Rush to ratification

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Rush to ratification

The government submitted a motion to the National Assembly on Tuesday for ratification of the April 27 Panmunjom Declaration between President Moon Jae-in and North Korean leader Kim Jong-un. But division over a motion mostly aimed at helping upgrade North Korea’s archaic infrastructure is getting sharper between the ruling Democratic Party and opposition parties. The ruling party insists on passing the motion to sustain peace on the Korean Peninsula through the legislature. But the Liberty Korea Party and the Bareunmirae Party — both conservative forces on security issues — denounced it for a critical lack of thorough thought on the scale and cost of projects with North Korea.

The opposition camp is criticizing the government for pushing inter-Korean projects in a unilateral way. The motion submitted calls for a 298.6 billion won ($264.6 million) budget for next year earmarked for such projects as renovating old railways and roads as well as cooperation to plant trees on bare mountains across the North. If you add a 172.6 billion won budget already allotted for this year’s inter-Korean projects, it amounts to a whopping 471.2 billion won.

The opposition’s resistance to the motion mostly stems from the administration’s high-handed stance towards the legislature. For instance, opposition parties have not been given a detailed account of the Panmunjom Declaration from the government since both leaders met four months ago. The declaration itself is devoid of concrete clauses or detailed explanations on inter-Korean projects that might force Pyongyang to take a path toward denuclearization.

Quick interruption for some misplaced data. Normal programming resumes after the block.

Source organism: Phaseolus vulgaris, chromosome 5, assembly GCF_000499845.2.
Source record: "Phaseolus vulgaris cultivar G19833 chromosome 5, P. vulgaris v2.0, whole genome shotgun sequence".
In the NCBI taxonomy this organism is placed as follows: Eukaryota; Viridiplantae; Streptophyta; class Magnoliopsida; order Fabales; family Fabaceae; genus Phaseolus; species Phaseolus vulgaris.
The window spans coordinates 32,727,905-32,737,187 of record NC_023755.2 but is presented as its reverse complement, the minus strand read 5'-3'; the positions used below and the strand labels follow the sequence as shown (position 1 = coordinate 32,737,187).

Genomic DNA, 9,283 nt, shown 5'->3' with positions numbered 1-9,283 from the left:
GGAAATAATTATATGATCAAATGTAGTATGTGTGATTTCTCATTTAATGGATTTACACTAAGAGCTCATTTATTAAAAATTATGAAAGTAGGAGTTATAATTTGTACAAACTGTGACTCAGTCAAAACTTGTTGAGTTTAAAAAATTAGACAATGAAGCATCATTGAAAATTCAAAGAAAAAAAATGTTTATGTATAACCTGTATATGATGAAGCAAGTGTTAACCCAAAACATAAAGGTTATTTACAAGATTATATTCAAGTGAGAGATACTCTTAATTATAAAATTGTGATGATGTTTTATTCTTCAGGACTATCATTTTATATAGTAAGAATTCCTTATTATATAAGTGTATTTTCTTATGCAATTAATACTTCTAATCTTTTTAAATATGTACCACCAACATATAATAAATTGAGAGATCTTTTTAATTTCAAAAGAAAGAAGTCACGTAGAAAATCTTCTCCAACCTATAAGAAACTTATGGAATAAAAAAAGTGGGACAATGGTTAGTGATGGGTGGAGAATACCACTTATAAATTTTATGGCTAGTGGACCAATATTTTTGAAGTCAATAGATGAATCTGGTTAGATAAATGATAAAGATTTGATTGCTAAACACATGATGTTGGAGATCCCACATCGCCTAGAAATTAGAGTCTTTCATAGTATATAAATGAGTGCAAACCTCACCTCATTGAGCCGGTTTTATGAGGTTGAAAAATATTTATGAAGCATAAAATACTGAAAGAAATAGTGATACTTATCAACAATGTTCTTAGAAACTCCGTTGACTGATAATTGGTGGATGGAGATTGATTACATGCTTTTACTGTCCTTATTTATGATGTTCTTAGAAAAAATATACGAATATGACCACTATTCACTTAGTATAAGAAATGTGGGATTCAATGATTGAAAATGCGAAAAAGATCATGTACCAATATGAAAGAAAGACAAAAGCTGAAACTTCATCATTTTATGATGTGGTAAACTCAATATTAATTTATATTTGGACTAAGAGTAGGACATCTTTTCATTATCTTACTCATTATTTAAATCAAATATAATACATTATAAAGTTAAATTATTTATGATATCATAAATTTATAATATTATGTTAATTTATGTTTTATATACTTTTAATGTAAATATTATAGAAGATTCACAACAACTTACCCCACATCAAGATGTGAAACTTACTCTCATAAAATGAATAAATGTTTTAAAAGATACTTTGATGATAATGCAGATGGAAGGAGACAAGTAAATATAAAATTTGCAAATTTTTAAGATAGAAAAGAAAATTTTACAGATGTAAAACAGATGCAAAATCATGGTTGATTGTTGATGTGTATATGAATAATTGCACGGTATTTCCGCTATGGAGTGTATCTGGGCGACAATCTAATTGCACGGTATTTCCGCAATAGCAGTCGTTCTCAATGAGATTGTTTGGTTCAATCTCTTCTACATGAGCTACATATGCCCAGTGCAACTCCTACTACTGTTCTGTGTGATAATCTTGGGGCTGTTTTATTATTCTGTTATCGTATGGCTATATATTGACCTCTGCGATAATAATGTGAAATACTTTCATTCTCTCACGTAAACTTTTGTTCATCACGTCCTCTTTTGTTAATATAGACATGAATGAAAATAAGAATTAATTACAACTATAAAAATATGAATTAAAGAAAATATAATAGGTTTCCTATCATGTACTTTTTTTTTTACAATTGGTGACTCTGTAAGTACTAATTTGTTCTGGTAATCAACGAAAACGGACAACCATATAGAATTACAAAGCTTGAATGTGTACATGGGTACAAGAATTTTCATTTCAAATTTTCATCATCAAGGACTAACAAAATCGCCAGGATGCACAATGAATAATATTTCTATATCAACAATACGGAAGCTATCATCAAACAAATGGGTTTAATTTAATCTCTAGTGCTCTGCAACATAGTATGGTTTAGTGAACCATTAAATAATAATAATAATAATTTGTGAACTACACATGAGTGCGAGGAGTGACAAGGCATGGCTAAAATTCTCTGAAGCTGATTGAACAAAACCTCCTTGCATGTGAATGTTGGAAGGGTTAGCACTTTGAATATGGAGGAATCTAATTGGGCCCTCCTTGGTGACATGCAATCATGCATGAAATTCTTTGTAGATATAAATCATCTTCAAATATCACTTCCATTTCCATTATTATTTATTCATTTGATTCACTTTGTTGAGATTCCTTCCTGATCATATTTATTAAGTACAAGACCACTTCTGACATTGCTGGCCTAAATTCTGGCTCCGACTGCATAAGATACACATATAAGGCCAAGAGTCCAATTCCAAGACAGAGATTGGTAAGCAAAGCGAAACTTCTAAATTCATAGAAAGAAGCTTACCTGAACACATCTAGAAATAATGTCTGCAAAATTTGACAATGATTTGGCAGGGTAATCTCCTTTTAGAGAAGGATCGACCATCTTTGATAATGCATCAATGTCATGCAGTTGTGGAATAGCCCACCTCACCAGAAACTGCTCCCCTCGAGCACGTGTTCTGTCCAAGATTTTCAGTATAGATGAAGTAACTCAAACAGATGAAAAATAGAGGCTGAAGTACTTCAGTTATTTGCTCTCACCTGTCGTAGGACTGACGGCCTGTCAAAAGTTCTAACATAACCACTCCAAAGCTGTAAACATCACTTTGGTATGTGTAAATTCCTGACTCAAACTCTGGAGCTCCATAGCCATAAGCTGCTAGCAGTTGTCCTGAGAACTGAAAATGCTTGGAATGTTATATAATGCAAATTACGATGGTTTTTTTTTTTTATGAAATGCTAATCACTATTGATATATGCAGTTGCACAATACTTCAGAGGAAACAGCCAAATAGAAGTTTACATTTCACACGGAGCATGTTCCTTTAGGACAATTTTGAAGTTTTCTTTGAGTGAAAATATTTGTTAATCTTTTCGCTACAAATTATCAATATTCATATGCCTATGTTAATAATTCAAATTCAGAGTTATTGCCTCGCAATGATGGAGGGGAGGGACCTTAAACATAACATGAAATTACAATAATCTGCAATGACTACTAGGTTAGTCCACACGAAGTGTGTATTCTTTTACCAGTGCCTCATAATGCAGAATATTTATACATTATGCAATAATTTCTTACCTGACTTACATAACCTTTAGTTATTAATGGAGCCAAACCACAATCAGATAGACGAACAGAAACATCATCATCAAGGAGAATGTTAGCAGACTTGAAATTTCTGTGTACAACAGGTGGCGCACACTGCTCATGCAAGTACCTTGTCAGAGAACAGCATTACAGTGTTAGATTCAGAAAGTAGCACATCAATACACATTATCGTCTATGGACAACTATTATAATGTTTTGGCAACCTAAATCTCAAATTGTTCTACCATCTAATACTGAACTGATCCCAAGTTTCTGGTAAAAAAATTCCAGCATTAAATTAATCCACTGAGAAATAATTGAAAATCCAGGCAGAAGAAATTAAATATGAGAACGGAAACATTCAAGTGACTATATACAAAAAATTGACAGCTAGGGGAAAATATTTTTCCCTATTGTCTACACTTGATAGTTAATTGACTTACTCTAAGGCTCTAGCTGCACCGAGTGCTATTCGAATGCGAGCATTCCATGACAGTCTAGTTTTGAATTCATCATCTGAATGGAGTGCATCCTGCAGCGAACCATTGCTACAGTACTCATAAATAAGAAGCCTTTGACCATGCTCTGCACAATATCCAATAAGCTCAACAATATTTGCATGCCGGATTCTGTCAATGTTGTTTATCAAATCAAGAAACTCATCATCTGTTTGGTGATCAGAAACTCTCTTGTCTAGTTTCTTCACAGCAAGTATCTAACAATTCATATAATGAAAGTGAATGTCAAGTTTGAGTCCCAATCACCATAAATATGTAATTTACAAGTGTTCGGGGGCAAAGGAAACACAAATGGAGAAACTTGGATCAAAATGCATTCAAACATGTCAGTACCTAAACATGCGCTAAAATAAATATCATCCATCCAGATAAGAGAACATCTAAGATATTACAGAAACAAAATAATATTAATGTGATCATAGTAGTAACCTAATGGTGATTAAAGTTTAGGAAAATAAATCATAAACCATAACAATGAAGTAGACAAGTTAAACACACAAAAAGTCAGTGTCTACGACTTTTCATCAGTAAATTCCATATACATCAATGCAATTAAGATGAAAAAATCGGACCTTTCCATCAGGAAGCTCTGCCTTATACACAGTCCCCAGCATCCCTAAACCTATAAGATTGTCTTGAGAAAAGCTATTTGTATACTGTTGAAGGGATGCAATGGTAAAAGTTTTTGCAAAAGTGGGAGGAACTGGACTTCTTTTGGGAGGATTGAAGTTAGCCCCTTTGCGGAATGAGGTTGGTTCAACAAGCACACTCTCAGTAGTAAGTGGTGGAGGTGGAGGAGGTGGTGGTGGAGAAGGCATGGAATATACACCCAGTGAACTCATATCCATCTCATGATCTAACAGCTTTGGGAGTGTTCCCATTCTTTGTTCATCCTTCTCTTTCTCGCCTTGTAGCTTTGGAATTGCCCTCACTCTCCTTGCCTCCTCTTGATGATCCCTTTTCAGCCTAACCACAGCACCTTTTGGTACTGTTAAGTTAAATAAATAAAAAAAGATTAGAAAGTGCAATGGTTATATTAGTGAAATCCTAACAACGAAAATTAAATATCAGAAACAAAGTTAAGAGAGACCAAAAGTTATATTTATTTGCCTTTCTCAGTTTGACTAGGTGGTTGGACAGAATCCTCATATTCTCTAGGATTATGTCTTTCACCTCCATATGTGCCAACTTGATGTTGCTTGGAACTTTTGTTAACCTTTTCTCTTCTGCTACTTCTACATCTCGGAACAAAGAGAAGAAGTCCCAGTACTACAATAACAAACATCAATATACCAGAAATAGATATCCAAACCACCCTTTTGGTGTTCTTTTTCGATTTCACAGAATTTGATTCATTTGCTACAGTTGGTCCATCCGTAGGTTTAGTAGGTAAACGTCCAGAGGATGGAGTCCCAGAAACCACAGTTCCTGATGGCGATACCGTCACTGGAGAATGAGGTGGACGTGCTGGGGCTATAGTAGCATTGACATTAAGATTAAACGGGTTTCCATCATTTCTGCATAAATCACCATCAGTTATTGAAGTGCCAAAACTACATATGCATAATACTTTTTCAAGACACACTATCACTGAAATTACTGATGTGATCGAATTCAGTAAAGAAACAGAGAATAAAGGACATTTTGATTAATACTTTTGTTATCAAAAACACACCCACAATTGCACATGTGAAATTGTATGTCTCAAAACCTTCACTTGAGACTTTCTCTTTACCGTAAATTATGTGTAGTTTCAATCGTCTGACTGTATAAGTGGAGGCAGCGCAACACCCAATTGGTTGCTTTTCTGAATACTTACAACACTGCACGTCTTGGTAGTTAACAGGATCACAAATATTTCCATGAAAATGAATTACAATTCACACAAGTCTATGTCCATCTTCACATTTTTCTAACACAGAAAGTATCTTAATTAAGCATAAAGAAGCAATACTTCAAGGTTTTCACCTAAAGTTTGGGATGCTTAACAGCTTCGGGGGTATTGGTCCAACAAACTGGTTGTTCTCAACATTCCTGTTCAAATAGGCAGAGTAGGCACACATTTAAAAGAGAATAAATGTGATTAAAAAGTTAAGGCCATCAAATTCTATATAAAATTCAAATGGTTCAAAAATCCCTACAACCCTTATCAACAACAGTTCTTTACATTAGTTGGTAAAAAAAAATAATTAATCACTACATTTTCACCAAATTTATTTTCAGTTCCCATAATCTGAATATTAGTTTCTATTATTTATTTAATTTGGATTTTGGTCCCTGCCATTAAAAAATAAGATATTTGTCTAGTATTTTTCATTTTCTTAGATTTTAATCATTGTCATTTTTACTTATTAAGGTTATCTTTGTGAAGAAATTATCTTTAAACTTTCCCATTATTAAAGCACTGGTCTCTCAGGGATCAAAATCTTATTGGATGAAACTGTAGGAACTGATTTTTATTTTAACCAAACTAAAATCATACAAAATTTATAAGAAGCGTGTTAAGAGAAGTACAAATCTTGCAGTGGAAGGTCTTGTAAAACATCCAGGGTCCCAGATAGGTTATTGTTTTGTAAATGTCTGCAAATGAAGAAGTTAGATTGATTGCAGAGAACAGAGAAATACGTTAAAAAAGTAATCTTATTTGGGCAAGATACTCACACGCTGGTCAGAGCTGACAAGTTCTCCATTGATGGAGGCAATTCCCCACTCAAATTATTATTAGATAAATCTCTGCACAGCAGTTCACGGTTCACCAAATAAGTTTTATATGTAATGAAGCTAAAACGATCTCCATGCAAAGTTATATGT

It is doubtful if an ambiguous declaration without any specifics really constitutes a subject for legislative approval. Another question also remains: the National Assembly usually approves the administration’s deals with other nations, but our Constitution does not define North Korea as a state. Therefore, ratification of the declaration could violate the Constitution. Even if our National Assembly ratifies it, it is doubtful North Korea’s legislature will do the same.

If Pyongyang changes its mind and starts to implement denuclearization, inter-Korean exchanges will grow even further. In that case, South Korea must make investments in North Korea of great size. As the money should come from our people’s taxes, the government must explain and seek the legislature’s understanding before doing anything. North Korea has not budged an inch on the denuclearization front. Under such circumstances, the government’s push for ratification raises alarms.

JoongAng Ilbo, Sept. 13, Page 34
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